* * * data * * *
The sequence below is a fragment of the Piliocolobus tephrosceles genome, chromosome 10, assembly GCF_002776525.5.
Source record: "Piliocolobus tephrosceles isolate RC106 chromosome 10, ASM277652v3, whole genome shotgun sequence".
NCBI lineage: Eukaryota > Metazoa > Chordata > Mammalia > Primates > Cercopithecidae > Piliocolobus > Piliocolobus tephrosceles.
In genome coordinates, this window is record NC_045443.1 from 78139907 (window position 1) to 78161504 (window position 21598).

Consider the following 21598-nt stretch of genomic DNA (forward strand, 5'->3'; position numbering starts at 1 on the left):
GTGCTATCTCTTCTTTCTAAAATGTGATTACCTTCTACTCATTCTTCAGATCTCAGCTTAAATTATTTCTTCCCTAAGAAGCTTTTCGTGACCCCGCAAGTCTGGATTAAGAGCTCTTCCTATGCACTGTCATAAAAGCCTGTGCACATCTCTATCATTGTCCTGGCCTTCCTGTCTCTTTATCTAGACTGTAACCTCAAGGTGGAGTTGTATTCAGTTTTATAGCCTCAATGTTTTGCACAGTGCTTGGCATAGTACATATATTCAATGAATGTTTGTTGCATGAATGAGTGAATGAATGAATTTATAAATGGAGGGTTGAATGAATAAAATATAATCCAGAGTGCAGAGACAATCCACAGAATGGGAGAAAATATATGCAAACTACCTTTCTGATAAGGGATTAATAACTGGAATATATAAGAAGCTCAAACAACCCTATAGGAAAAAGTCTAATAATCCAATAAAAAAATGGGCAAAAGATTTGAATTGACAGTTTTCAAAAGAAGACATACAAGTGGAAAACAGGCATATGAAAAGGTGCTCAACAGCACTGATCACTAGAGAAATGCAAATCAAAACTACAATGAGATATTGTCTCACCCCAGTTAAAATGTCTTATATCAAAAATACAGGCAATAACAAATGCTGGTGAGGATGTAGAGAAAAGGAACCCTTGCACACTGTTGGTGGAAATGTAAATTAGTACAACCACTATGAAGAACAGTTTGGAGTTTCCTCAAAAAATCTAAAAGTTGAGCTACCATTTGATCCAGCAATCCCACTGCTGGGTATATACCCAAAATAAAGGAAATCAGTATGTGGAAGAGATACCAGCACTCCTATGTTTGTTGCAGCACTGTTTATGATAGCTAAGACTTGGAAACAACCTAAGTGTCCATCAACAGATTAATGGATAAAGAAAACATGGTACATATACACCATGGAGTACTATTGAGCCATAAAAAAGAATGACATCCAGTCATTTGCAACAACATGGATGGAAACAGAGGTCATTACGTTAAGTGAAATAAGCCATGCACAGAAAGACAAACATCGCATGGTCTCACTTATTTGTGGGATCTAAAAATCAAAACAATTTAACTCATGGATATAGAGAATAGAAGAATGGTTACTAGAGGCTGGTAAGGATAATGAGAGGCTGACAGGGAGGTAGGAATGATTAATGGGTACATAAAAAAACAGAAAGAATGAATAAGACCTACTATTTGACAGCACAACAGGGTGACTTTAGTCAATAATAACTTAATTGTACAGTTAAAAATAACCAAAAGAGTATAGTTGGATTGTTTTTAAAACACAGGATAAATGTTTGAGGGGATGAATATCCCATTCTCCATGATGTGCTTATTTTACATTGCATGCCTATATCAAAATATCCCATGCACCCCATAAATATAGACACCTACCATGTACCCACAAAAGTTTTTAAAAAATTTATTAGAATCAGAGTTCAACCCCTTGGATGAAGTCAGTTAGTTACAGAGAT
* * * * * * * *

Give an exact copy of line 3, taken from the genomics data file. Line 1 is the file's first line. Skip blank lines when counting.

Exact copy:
NCBI lineage: Eukaryota > Metazoa > Chordata > Mammalia > Primates > Cercopithecidae > Piliocolobus > Piliocolobus tephrosceles.